During detox, the patient’s alcohol intake is gradually lowered. Their withdrawal symptoms are managed by medical professionals. Their goal is to keep the patient safe and comfortable throughout the withdrawal stage. While withdrawal is an uncomfortable and painful stage for anyone in recovery, health care professionals can at least reduce the discomfort and reduce the risk of life-threatening withdrawal.

Medications such as antidepressants may be administered during treatment to help with the co-occurring symptoms of depression. Other medications may be used to fight the symptoms of AUD, reduce the effects of withdrawal, and eliminate cravings.

Naltrexone is a medication that is used in treatment because it helps people stop drinking and also reduces depression symptoms. Some medications help reduce the desire to drink alcohol, which will help in your recovery efforts.

While detox is there to help a patient get sober, behavioral therapies are used to help them maintain their sobriety.

Cognitive Behavioral Therapy or CBT is an example of therapy used during treatment for alcoholism and depression. This treatment helps patients learn healthy coping mechanisms which they can use to fight toxic behaviors and unhealthy thought patterns. In the long run, they will be able to use these coping mechanisms once they are out of rehab and working on maintaining their long term sobriety.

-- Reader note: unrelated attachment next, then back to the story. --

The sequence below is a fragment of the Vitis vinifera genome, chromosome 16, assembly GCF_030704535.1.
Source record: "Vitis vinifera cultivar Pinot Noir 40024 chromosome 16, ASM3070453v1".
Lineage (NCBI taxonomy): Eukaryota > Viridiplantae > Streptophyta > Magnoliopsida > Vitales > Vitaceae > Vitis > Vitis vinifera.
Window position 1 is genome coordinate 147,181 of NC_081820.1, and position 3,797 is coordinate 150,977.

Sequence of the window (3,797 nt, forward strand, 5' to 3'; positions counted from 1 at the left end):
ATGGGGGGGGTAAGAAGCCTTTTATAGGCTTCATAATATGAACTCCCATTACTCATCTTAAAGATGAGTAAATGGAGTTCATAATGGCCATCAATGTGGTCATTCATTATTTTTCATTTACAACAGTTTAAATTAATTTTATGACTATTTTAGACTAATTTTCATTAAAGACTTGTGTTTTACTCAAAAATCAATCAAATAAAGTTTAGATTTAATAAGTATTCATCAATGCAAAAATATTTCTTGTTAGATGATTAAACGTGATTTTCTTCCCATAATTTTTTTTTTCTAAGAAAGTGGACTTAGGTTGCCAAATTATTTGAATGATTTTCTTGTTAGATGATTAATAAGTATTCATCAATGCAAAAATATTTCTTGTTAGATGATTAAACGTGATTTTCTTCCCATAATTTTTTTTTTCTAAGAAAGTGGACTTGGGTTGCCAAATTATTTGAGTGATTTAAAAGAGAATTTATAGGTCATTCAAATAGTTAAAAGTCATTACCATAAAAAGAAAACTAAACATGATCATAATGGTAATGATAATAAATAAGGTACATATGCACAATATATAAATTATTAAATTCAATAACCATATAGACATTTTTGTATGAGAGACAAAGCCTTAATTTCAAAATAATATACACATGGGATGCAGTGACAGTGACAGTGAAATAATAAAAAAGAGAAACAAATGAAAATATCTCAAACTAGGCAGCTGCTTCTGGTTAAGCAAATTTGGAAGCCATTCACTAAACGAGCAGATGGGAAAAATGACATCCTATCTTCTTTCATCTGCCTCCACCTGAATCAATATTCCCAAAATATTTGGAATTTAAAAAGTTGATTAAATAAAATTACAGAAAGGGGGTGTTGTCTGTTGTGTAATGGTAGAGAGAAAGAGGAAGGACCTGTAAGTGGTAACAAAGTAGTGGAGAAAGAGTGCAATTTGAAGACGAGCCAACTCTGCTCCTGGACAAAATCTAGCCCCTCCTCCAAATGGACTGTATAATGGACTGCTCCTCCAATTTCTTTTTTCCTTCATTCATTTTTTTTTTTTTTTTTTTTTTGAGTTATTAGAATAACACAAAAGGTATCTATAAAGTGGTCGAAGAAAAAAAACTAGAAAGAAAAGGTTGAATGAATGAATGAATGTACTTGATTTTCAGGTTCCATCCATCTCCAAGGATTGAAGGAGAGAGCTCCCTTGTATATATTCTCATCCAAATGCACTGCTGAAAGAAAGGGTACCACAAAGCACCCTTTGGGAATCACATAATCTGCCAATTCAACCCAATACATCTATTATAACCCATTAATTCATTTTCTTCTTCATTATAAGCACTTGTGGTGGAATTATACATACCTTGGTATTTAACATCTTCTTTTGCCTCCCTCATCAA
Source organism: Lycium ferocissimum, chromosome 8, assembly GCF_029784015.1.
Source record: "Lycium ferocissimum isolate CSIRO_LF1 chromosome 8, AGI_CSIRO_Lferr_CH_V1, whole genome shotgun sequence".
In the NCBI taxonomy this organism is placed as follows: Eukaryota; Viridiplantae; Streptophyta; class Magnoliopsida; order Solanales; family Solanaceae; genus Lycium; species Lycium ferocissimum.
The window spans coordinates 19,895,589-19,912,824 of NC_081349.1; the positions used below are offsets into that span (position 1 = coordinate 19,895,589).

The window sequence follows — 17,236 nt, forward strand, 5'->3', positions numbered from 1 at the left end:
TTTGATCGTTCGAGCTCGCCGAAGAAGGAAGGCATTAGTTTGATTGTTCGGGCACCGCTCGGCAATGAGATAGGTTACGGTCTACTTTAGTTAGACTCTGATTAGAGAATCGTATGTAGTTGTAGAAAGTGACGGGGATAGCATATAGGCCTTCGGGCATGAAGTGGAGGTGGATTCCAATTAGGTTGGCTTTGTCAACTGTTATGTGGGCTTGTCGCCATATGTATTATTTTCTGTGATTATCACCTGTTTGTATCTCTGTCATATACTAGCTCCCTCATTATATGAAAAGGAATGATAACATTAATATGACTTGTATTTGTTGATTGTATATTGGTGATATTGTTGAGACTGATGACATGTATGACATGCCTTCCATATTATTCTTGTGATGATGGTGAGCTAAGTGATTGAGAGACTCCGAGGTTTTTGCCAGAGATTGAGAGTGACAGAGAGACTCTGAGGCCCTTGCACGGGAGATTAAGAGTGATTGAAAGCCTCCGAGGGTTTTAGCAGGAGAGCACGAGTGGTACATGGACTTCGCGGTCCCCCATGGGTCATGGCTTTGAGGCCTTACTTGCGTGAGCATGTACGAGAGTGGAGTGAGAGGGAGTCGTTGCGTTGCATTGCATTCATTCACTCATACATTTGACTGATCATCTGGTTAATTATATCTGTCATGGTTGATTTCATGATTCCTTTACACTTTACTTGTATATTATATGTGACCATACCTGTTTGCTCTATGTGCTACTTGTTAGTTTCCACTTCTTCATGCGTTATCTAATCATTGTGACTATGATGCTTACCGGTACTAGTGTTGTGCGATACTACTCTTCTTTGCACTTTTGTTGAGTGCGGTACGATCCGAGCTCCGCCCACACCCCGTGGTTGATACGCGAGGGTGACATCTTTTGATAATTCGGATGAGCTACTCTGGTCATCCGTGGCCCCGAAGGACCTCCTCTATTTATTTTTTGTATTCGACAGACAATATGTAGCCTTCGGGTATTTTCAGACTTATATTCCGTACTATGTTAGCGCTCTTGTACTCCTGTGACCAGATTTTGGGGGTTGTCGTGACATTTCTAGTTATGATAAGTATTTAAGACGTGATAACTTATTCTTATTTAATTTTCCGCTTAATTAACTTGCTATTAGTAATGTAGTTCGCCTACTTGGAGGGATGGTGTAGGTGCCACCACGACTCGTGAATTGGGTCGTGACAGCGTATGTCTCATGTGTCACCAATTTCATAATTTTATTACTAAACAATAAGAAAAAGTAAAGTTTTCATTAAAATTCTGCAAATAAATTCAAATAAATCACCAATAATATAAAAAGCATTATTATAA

Dialectical Behavior Therapy or DBT is another form of treatment that is used to reduce the tendency for self-harm and suicidal behavior.

These therapies address the root causes of addictive behavior and mental health disorders. They help patients recognize unhealthy thought patterns and behaviors that fuel their desire to drink alcohol. It helps them unlearn behaviors that are getting in the way of their sobriety. They will learn to regulate their mood as well as their emotions. This way, they can seek more positive life experiences.

There are plenty of treatment options available out there, whether you have depression, an alcohol use disorder, or both. Choosing a rehab facility can be overwhelming, but you can narrow down your choices based on location, the type of treatments they offer, and what they specialize in. In fact, you should focus on looking for treatment facilities that offer dual diagnosis treatment. Look for a rehab near you today.


Rehab is Your Best Chance

Treatment is an addicted individualʼs best option if they want to recover. Beating an addiction not only requires eliminating the physical dependence, but also addressing the behavioral factors that prevent them from wanting to get better. Simply quitting may not change the psychological aspect of addiction. Some people quit for a while, and then take drugs or alcohol again, only to overdose because they did not detox properly. Recovery involves changing the way the patient feels, thinks, and behaves.

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Fel Clinical Director of Content
Felisa Laboro has been working with addiction and substance abuse businesses since early 2014. She has authored and published over 1,000 articles in the space. As a result of her work, over 1,500 people have been able to find treatment. She is passionate about helping people break free from alcohol or drug addiction and living a healthy life.